LOOKING at James Corner

From James Corner, Taking Measure Across American Landscapes

Chapter 8: Measures of Fit

The earth is our clock…. One, thirty, three hundred and sixty five, those are

the units by which our undertakings must be measured.

Le Corbusier

In the Landscape, measure of fit structure a beneficial reciprocity between occupant and environment.  through a careful gauging of natural and cultural circumstance, some human communities have adapted their landscapes, buildings, and programs of occupancy to construct a way of life that is in harmony with the ecology of their environment.  When things fit, there is no excess or waste, no dominion of one thing over another.  Measures that are fitted and fitting, then, unite site, circumstance, and social life with a restrained economy and grace.

Fitting measures are more than template prescriptions, however– cause-and-effect determinism remains an insufficient equation of fittingness.  Instead, a fitting measure is one that is also right for a particular circumstance.  When things fit, they not only go together physically but are proper for one another in an ethical sense, as if a mutual belonging (or at least a mutual benefit) is being fulfilled.  Equitable and reconciliatory, measures of fit precipitate good health and structure well-tempered bonds between things that are different.

Thus, fittingness derives less from calculative accuracy and technical proficiencies than from refined instants about place and culture, responding always to the play of contingency.  Likewise, measured correctness implies not just dimensional exactitude but also social and ethical propriety, bonding the individual into a reciprocal union with others.

One question that was posed this week was can the designed landscape put people in touch with ‘the sense of place in its richest possible manifestation,’ in Heaney’s terms?”

James Corner highline

James Corner: High Line

The term ‘designed landscape’ brought to mind James Corner.  His aerial photographs look at the landscape and the patterns and anomalies that occur within it.  It is unclear whether the patterns and anomalies are designed or natural.  His measured drawings confirm this confusion.  The patterns are so rooted in the particular qualities of the landscape, however, that they seem like they belong there.  They seem impossible to be removed from the place.  The High Line, of which James Corner Field Operations was a part, is a designed landscape that mixes natural processes with architectural, designed materials.  This is a beautifully successful project that present-day American landscapes should aspire to.

Lawrence Halprin

Lawrence Halprin

Lawrence Halprin who I was introduced to in “The Language of Landscape” also designs landscapes that refer to natural processes that shape material and form.  In this place, you can feel the movement of water and rock, the sharp angles created by tectonic shifts and fracture lines.  It is a place that recalls processes of the earth that you can’t always sense at the scale of a human.  These events occur on such large scales of space and time, that it is only by abstracting them into a human scale that we are able to experience and understand the spaces that they create.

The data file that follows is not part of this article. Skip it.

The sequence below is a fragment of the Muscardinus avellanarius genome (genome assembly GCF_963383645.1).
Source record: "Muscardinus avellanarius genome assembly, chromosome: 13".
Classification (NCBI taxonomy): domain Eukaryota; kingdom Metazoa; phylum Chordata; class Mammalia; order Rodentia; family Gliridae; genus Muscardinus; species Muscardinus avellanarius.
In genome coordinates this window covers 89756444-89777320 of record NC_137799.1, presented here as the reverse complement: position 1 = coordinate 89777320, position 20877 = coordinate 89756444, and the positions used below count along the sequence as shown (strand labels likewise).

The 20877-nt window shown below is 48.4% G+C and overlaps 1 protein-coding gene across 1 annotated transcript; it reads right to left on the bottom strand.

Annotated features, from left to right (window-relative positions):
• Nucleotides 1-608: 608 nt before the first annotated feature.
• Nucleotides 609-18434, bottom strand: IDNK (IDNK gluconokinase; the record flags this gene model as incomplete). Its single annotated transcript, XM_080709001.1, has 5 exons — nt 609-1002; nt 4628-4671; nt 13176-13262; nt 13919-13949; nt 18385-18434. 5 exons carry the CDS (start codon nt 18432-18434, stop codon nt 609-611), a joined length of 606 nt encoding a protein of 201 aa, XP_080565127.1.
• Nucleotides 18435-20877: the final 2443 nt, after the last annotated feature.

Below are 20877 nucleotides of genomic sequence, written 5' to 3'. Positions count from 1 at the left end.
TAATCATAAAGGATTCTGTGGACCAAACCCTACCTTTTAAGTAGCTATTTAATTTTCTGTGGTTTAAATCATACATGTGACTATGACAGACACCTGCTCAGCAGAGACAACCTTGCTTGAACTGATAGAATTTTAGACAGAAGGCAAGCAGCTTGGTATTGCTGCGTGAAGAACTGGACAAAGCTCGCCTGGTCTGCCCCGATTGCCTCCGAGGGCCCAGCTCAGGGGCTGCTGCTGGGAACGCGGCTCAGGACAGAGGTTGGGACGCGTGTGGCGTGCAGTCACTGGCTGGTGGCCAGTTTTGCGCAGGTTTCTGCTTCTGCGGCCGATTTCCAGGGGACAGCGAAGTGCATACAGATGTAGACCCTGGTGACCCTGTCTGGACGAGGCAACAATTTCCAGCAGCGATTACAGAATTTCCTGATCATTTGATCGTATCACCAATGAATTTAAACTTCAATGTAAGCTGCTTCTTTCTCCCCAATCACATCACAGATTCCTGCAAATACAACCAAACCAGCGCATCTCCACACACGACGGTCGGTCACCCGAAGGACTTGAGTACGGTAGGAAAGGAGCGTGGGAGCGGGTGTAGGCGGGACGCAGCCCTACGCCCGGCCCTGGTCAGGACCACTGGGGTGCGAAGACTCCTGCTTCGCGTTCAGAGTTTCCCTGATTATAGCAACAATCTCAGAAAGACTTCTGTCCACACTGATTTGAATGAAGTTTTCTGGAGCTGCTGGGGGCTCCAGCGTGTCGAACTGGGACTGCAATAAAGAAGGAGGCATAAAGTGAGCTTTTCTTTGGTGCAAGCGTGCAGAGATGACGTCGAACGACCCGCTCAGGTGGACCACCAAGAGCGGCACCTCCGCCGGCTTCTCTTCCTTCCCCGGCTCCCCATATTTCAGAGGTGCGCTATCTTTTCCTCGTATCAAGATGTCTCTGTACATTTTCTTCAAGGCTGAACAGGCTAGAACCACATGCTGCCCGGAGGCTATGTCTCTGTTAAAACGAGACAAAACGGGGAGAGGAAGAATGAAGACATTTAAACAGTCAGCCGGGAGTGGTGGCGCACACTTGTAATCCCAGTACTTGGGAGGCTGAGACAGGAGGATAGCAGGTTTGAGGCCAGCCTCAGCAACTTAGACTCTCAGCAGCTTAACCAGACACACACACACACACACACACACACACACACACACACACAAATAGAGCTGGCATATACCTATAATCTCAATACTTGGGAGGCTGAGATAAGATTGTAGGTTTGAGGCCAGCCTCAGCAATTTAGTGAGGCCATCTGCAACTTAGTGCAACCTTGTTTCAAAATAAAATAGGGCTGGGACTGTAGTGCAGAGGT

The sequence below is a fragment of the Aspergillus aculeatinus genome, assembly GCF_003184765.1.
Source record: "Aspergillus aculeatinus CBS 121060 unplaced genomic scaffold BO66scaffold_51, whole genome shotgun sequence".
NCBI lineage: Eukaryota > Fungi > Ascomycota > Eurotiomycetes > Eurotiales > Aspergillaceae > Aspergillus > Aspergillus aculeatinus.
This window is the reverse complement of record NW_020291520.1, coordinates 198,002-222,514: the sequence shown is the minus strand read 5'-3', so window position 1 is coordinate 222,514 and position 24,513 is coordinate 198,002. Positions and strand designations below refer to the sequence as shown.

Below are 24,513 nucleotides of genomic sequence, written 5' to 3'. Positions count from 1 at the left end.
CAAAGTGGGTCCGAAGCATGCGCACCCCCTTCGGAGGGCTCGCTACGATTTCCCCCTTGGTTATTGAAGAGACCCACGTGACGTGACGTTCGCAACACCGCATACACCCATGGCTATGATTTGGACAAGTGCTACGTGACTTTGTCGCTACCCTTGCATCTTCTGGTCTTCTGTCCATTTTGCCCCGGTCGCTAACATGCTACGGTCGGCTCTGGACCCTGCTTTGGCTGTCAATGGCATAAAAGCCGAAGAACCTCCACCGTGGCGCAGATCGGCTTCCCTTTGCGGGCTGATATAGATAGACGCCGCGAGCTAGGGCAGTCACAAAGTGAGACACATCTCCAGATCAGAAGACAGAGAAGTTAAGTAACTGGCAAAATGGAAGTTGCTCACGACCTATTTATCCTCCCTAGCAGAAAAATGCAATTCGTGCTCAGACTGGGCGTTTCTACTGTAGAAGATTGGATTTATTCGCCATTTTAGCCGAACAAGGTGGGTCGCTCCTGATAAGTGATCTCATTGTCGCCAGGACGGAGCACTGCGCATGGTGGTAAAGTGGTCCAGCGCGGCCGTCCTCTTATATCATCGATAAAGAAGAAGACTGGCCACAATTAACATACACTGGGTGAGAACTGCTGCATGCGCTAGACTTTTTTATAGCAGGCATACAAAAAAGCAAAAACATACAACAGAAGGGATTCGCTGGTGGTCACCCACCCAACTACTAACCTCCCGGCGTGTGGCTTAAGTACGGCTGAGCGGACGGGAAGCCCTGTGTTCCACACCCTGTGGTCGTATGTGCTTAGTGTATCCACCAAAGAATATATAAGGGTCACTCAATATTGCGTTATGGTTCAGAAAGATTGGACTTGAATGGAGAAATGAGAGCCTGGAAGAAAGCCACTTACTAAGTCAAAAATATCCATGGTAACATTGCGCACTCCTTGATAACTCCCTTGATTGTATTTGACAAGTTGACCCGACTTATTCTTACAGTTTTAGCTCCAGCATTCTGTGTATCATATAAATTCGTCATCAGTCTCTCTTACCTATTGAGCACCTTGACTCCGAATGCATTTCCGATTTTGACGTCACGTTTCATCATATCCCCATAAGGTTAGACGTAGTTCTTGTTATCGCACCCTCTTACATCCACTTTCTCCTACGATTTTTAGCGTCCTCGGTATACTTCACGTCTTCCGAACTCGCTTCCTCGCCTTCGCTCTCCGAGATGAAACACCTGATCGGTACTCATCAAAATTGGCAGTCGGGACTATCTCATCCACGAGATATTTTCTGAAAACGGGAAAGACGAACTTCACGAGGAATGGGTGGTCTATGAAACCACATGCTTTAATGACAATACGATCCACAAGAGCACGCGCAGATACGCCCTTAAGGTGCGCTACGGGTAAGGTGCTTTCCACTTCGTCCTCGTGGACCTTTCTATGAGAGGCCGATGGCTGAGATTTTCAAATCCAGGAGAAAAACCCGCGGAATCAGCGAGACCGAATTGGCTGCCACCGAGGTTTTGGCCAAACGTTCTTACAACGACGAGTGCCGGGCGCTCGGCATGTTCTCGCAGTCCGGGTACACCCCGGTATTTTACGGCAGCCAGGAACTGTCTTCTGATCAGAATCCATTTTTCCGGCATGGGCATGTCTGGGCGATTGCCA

James Corner

(photo 1: Dishes and Track)

Dorothea Lange

Dorothea Lange

Anne Whiston Spirn

Anne Whiston Spirn

This photo reminds me of one of a pair of photos from last week: the ones that show the irrigation system.  The photos call to mind a scar.  A manmade human object cutting though the raw earth.  In the first set of photos by Dorothea Lange and Anne Whiston Spirn, irrigation tubes cut across the landscape, a monumental image that reminds the viewer of the water that moves across the land, and the people that inhabit the land and rely on the water for life.

This photo by James Corner also deals with the monumentality of the landscape.  The scale of the dwarfed blue mountains along the horizon line give the sense of a vast landscape.  The railroad tracks reach out towards the mountains in the distance and disappear into the horizon.   This place seems very far away, a place that is probably not visited by people, except for this instance.  The twenty-seven dishes that are spaced over a fifteen mile-long span connect to the ground, but are also connect to the sky.  The Very Large Array (VLA) satellites are astronomical radio observatories that study the invisible universe through electromagnetic radiation.  They gather information from deep space, bring images back to earth, and sends them to astrophysicists.

James Corner

James Corner

I love this photo.  The green that moves along the edge accentuates the line that would otherwise be lost in this dry landscape.  There is a massive sectional shift that occurs along this line, which creates a earthen wall that gives shade to ground that would otherwise never be shaded.  The wandering green swath is an obvious sign of a water source.  Maybe there is a spring below ground, maybe this is an arroyo that fills with water during monsoon season, or maybe it is a trace of an old river that has dried up.


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